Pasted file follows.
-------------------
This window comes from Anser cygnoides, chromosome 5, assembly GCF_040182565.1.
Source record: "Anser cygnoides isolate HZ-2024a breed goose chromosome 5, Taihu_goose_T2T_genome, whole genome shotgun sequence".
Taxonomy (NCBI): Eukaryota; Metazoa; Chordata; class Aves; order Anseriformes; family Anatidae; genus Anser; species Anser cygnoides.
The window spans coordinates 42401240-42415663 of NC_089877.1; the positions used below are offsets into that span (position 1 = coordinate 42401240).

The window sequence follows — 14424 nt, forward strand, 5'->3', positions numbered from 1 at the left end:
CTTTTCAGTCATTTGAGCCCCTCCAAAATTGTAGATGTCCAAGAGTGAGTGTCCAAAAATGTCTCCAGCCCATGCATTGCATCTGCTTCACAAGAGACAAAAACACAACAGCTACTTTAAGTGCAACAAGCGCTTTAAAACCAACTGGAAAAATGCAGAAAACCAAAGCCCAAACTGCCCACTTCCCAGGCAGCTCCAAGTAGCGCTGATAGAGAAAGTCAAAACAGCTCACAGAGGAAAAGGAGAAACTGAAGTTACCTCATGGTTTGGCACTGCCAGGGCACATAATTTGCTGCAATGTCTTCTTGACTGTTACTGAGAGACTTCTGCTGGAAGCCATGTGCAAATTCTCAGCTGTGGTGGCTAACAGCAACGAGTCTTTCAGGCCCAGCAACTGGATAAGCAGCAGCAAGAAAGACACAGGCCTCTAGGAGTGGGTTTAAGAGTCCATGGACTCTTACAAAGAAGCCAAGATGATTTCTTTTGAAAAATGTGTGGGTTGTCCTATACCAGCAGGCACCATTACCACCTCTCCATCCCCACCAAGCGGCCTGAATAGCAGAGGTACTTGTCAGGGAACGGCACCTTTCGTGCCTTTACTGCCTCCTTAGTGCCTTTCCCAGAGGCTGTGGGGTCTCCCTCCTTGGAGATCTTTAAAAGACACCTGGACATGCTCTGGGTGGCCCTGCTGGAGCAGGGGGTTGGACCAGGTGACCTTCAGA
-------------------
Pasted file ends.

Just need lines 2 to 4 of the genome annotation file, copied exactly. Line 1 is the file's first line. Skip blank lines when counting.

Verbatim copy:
Source record: "Anser cygnoides isolate HZ-2024a breed goose chromosome 5, Taihu_goose_T2T_genome, whole genome shotgun sequence".
Taxonomy (NCBI): Eukaryota; Metazoa; Chordata; class Aves; order Anseriformes; family Anatidae; genus Anser; species Anser cygnoides.
The window spans coordinates 42401240-42415663 of NC_089877.1; the positions used below are offsets into that span (position 1 = coordinate 42401240).